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IDFA Chairman Asks Congress for Long-term Policy Solutions to Help U.S. Dairy Industry Thrive

Jul 14, 2009


Peggy Armstrong
(202) 220-3508

(Washington, D.C.—July 14, 2009) IDFA Chairman Paul Kruse, who is CEO and president of Blue Bell Creameries in Brenham, Texas, told a Congressional panel that product innovation and increased global demand are fundamental parts of any solution designed to address the economic conditions currently facing the U.S. dairy industry. He testified before the U.S. House Agriculture Subcommittee on Dairy, Livestock and Poultry, which is responsible for dairy policy, at the invitation of Chairman David Scott (D-GA).

"There's no question that dairy farmers have been hit hard by our economy, and this concerns dairy food companies greatly," said Kruse. "The partnership between milk producers and milk manufacturers is critical to the overall health of our industry, and the policies you create here affect this partnership in good ways and bad."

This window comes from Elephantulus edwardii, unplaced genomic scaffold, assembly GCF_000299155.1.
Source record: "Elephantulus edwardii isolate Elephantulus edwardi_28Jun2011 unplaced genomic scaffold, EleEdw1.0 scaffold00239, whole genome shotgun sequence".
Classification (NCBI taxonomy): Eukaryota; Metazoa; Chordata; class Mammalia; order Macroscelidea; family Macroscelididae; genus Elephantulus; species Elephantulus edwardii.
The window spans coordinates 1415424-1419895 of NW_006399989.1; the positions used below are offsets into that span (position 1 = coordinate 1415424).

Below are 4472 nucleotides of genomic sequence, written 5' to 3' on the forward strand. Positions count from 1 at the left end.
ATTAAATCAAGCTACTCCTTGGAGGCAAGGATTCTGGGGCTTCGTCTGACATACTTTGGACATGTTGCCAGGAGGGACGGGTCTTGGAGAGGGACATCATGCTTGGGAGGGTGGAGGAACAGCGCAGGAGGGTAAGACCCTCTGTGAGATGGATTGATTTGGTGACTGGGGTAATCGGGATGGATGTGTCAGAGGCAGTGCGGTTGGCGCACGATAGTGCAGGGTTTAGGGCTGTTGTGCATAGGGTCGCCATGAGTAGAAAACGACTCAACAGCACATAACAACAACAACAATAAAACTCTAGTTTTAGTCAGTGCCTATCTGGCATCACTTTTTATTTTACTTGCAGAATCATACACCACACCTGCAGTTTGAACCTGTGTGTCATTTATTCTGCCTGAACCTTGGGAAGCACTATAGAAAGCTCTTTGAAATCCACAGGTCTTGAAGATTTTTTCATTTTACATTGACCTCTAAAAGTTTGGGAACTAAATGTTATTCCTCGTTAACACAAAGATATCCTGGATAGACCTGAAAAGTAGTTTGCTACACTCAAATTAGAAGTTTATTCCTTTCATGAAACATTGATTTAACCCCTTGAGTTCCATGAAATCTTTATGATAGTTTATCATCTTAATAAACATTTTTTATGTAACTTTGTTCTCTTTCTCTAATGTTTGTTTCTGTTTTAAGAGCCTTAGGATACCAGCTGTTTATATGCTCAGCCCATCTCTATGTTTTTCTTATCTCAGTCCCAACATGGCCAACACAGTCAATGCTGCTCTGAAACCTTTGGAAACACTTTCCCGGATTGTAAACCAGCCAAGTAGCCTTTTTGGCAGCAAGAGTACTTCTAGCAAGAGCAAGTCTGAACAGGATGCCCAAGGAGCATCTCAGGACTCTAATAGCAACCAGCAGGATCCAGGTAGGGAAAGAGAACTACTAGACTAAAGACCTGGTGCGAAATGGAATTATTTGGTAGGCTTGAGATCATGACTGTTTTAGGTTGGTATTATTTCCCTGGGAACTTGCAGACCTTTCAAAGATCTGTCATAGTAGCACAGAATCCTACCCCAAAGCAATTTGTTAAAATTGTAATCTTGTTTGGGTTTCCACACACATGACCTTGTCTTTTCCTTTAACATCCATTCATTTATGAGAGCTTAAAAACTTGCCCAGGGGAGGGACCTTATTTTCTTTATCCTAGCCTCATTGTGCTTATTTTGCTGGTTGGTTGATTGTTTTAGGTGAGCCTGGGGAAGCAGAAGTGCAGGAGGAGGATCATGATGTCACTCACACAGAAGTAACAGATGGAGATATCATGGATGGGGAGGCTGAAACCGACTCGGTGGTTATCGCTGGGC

Kruse urged the subcommittee to consider policies that will strengthen the dairy industry in the long-term by increasing demand for U.S. dairy products. He outlined ways the industry can grow by providing greater access to risk management tools, expanding international markets and encouraging innovation in dairy products and ingredients.

"As an industry, we can capture more of this growth if we avoid the temptation to put more band-aids on an old system and consider long-term approaches that will allow us to innovate and expand as an industry," Kruse said.

Blue Bell has facilities in Scott's home district as well as in Ranking Member Randy Neugebauer's (R-TX) district.

As chairman of the International Dairy Foods Association, Kruse spoke on behalf of its 220 dairy processing members, which represents more than 85 percent of the milk, cultured products, cheese and frozen desserts that are produced and marketed in the United States. Members employ more than 120,000 people.

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